A complete success.
Those words were uttered by Gary Bullock just after sprayed Protectiflex walls were hit with shock loadings similar to a car bomb explosion from a distance of 20 metres.
The Flexiroc Australia managing director had talked up Protectiflex before the product was tested on Tuesday at Australia's only national blast simulation facility, at the University of Wollongong.
The spray-on concrete that is blast, ballistic and fire-resistant, combines recycled crumbed rubber from old tyres with composite fibres in a cementitious mix design.
"We are confident these tests will prove the spray-on composite creates blast resistant walls," he said.
Once the first test was over, Mr Bullock was grinning from ear to ear.
"It's an absolute success. There's only a small crack in the wall and it has only moved 12 millimetres," he said.
Up till now Protectiflex walls have been used in either cast-in-place or precast construction methods.
The spray-on application can be applied to both new and existing walls and buildings to develop or enhance their blast, ballistic and fire-resistance ratings.
Professor Alex Remennikov from the UOW's Faculty of Engineering, shared Mr Bullock's excitement.
"This is the first time in the world this protective solution is being tested," Prof Remennikov said.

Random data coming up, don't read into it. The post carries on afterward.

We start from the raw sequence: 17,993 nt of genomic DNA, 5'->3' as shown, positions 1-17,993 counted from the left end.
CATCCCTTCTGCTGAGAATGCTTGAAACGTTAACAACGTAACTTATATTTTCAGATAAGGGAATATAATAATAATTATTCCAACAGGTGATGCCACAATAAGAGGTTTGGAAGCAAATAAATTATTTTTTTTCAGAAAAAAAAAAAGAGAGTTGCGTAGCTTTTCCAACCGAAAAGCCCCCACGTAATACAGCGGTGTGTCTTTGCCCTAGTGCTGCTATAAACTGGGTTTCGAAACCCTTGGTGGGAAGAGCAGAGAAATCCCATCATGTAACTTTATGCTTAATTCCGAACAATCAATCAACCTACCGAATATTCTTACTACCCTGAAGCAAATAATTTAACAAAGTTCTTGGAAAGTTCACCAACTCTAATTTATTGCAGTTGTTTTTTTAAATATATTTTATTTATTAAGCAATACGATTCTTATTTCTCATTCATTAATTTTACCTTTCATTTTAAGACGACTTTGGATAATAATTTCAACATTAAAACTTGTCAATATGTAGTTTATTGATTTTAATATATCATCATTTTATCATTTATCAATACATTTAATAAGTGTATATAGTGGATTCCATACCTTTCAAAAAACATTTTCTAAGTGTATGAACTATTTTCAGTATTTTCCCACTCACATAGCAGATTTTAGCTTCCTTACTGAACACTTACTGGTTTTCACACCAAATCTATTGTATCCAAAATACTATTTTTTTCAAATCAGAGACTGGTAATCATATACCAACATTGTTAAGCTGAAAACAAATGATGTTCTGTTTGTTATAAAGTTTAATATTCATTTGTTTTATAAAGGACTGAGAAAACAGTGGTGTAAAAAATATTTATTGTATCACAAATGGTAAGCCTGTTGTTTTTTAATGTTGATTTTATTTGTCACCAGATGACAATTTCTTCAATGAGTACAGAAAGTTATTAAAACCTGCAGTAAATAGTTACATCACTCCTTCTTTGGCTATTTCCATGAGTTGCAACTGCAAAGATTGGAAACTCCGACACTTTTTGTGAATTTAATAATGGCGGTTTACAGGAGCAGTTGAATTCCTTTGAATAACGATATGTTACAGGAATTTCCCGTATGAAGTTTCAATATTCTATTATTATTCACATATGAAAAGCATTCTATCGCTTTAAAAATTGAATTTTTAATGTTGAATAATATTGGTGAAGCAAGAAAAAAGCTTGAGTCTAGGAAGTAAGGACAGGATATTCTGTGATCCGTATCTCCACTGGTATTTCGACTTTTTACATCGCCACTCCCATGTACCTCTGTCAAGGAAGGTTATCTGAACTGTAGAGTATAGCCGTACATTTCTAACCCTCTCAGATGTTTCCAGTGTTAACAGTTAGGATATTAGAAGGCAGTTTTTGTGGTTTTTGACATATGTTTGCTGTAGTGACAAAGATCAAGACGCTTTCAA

"It is developed in Australia. It is being tested in Australia and it will be first in the world application for protecting Australian infrastructure from possible terrorists attacks."
He added the ProtectiFlex blast tests demonstrated how spray-on retrofit could add strength and stiffness to concrete masonry walls, protecting occupants behind it from the blast loads.
"Masonry walls are a common building component that is vulnerable to blast loads created by terrorist attacks or accidental explosions," Prof Remennikov said.
"The blast simulation facility was established to overcome the challenges associated with live explosive testing, such as very high cost, safety, efficiency and repeatability of test result."
Mr Bullock said ProtectiFlex has applications across a range of sectors including defence, government, critical infrastructure, petrochemical and retail.
He added that the product was especially popular in America and the Middle East.
"ProtectiFlex is not only a great way to protect human life and critical assets, it's also lightweight, eco-friendly, cost-effective and incredibly versatile in its form and application," Mr Bullock said.
"Although today's experiment involves testing how the spray-on product handles blasts, we hope to conduct further studies in the future proving it performs just as well in fire, ballistic and weapons tests."
Tyre Stewardship Australia CEO Lina Goodman said "this innovative product made from recycled tyres could potentially save lives".
"Although more than half of Australia's old tyres are recycled, upcycled or processed to make other products, like ProtectiFlex, the equivalent of 27 million car tyres are wasted every year. These often end up in landfill, stockpiles or are exported overseas," she said.
TSA has committed $5 million to a wide range of Australian projects using waste tyres including ProtectiFlex, roads, horse racing tracks, car parks, sports grounds and playgrounds.